All the posts, the tools and story starters this week have got me thinking about creativity; in fact in dialoging with Mary Lee Newmann on my last blog, I wrote in a comment, “I needed this lesson (all our discussion about digital story telling) to remind me how important it is to exercise our “creativity muscles”. So when I saw Giorgio Bertini’s blog title Amplifying Creativity, I was drawn in to read it. He references “creative intelligence”, a term that I actually knew little about. So I did a little research and discovered Robert Sternberg’s Triarchic Theory of Intelligence. He proposes that, “Successfully intelligent people discern their strengths and weaknesses, and then figure out how to capitalize on their strengths, and to compensate for or remediate their weaknesses. Successfully intelligent individuals succeed in part because they achieve a functional balance among a “triarchy” of abilities (creative intelligence being one)…Moreover, all of these abilities can be further developed.” – Robert Sternberg. (emphasis is mine).
I have always thought about creativity as a facet of human spirit,relative to imagination, not a facet of intelligence. I believed that we are all creative, but not in equal measure. Creative intelligence theory proposes that we are all equally creative but some cultivate this intelligence while others repress it. Sir Ken Robinson points the finger at the education system as a significant factor in the suppression of creativity. So is it true then that, “Human creativity is activated through processes of intention and attention ? and that when we become aware of these processes, we can learn how to direct them into what psychologists call creative flow“?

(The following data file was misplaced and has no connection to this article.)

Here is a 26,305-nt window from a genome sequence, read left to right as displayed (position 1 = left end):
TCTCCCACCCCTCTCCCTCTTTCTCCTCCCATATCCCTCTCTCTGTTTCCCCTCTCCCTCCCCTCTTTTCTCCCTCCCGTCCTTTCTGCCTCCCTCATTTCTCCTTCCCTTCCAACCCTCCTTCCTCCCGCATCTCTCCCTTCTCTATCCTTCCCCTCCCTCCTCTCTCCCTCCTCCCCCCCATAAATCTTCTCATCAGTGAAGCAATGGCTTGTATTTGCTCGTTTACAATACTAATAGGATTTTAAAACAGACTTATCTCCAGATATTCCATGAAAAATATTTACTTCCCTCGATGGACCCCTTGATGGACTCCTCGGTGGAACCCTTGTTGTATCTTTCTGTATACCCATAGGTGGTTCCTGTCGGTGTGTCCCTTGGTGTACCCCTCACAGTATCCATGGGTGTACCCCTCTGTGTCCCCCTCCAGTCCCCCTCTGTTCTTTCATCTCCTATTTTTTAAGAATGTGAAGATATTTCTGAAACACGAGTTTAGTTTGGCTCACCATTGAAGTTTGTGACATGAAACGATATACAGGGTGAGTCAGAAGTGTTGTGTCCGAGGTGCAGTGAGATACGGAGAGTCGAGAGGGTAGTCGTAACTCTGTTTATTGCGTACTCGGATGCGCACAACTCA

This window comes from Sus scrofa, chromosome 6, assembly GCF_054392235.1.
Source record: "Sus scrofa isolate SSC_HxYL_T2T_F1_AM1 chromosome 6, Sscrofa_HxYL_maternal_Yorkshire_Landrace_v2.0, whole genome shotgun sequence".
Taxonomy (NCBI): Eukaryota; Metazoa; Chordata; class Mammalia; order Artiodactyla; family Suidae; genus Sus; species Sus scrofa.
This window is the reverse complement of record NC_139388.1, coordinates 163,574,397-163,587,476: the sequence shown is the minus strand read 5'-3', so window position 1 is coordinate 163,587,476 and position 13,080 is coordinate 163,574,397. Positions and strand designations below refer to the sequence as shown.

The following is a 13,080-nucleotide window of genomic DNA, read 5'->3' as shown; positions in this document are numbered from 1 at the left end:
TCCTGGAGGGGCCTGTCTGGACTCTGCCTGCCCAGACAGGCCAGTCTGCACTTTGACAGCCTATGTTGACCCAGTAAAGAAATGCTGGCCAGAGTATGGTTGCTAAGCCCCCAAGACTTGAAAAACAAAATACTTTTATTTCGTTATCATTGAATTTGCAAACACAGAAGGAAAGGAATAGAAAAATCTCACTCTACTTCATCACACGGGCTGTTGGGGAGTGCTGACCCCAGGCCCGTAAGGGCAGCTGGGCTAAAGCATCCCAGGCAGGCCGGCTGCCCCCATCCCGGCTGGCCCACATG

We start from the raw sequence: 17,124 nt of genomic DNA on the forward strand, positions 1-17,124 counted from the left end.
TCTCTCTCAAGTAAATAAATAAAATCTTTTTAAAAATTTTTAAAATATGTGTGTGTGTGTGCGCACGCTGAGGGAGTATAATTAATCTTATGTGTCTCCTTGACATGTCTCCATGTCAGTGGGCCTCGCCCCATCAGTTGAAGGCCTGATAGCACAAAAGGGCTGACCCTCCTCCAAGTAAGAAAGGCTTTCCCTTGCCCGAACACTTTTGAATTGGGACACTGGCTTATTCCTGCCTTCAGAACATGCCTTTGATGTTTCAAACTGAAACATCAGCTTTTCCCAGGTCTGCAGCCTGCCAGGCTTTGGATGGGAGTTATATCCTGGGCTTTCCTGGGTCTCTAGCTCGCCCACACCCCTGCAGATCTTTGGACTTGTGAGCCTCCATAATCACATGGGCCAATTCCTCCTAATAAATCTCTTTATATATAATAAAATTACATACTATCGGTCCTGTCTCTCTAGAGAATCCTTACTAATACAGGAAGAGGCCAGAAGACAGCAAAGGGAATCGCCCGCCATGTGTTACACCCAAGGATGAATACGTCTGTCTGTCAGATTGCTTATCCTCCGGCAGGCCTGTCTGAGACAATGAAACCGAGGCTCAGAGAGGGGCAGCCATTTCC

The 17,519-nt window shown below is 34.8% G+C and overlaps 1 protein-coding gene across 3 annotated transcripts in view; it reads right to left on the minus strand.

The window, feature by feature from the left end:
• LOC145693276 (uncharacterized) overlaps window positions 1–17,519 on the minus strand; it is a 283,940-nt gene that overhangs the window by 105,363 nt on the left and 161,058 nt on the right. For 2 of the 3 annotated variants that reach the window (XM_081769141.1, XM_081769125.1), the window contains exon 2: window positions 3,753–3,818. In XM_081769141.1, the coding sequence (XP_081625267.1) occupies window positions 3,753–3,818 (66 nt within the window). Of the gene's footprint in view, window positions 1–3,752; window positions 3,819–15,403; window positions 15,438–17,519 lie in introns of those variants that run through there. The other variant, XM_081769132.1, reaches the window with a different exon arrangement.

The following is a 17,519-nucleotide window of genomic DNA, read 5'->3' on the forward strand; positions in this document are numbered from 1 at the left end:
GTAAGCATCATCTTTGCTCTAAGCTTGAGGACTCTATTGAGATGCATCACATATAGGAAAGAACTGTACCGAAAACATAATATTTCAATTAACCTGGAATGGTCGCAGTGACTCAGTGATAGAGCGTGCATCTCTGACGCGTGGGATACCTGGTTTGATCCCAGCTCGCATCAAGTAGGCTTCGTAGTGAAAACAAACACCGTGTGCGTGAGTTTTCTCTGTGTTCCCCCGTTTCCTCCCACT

My aroused curiosity about creative intelligence lead me to learn about Csikszentmihaly’s theory of creative flow. He suggests that people are happiest when in a state of concentration, or complete absorption with the activity at hand. When experiencing creative flow they get so involved that nothing else seems to matter; they enter into an optimum state of intrinsic motivation. Here time flies and your whole being is involved in using your skills to the utmost. To achieve a state of flow, you must strike a balance between the challenge of the task and the skill of the performance. Both skill level and challenge must be matched and high.
Does this description of creative flow bring your experience in etmooc to mind? What course design elements have the course leaders included to challenge and engage you? How have you been encouraged to develop your creativity and exercise your creativity muscles?